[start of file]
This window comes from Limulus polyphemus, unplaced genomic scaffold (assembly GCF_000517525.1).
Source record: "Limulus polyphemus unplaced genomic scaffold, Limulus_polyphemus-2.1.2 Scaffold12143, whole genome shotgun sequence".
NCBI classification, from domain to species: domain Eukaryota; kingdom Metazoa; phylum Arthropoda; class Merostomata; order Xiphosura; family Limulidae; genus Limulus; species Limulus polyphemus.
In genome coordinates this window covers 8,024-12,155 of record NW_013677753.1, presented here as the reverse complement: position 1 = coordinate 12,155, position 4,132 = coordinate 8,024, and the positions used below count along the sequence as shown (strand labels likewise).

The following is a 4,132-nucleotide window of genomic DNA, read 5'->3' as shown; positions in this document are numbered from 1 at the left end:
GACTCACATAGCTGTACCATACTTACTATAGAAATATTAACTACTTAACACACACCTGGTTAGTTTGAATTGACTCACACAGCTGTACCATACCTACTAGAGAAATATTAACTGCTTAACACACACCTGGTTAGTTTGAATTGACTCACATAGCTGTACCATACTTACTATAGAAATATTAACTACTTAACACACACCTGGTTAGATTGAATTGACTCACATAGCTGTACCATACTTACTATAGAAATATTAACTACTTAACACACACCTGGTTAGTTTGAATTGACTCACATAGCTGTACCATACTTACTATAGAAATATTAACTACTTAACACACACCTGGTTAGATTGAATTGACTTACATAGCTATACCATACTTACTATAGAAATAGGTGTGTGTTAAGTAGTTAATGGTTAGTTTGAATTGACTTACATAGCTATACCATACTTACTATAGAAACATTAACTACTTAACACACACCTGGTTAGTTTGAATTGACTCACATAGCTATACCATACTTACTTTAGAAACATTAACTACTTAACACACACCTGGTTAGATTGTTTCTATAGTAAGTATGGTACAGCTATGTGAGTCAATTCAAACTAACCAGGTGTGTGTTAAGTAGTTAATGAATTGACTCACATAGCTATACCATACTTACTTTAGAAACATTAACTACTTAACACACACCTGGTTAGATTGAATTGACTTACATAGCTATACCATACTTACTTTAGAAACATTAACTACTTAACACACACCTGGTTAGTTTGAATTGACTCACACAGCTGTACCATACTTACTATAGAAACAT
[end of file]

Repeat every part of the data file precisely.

This window comes from Limulus polyphemus, unplaced genomic scaffold (assembly GCF_000517525.1).
Source record: "Limulus polyphemus unplaced genomic scaffold, Limulus_polyphemus-2.1.2 Scaffold12143, whole genome shotgun sequence".
NCBI classification, from domain to species: domain Eukaryota; kingdom Metazoa; phylum Arthropoda; class Merostomata; order Xiphosura; family Limulidae; genus Limulus; species Limulus polyphemus.
In genome coordinates this window covers 8,024-12,155 of record NW_013677753.1, presented here as the reverse complement: position 1 = coordinate 12,155, position 4,132 = coordinate 8,024, and the positions used below count along the sequence as shown (strand labels likewise).

The following is a 4,132-nucleotide window of genomic DNA, read 5'->3' as shown; positions in this document are numbered from 1 at the left end:
GACTCACATAGCTGTACCATACTTACTATAGAAATATTAACTACTTAACACACACCTGGTTAGTTTGAATTGACTCACACAGCTGTACCATACCTACTAGAGAAATATTAACTGCTTAACACACACCTGGTTAGTTTGAATTGACTCACATAGCTGTACCATACTTACTATAGAAATATTAACTACTTAACACACACCTGGTTAGATTGAATTGACTCACATAGCTGTACCATACTTACTATAGAAATATTAACTACTTAACACACACCTGGTTAGTTTGAATTGACTCACATAGCTGTACCATACTTACTATAGAAATATTAACTACTTAACACACACCTGGTTAGATTGAATTGACTTACATAGCTATACCATACTTACTATAGAAATAGGTGTGTGTTAAGTAGTTAATGGTTAGTTTGAATTGACTTACATAGCTATACCATACTTACTATAGAAACATTAACTACTTAACACACACCTGGTTAGTTTGAATTGACTCACATAGCTATACCATACTTACTTTAGAAACATTAACTACTTAACACACACCTGGTTAGATTGTTTCTATAGTAAGTATGGTACAGCTATGTGAGTCAATTCAAACTAACCAGGTGTGTGTTAAGTAGTTAATGAATTGACTCACATAGCTATACCATACTTACTTTAGAAACATTAACTACTTAACACACACCTGGTTAGATTGAATTGACTTACATAGCTATACCATACTTACTTTAGAAACATTAACTACTTAACACACACCTGGTTAGTTTGAATTGACTCACACAGCTGTACCATACTTACTATAGAAACAT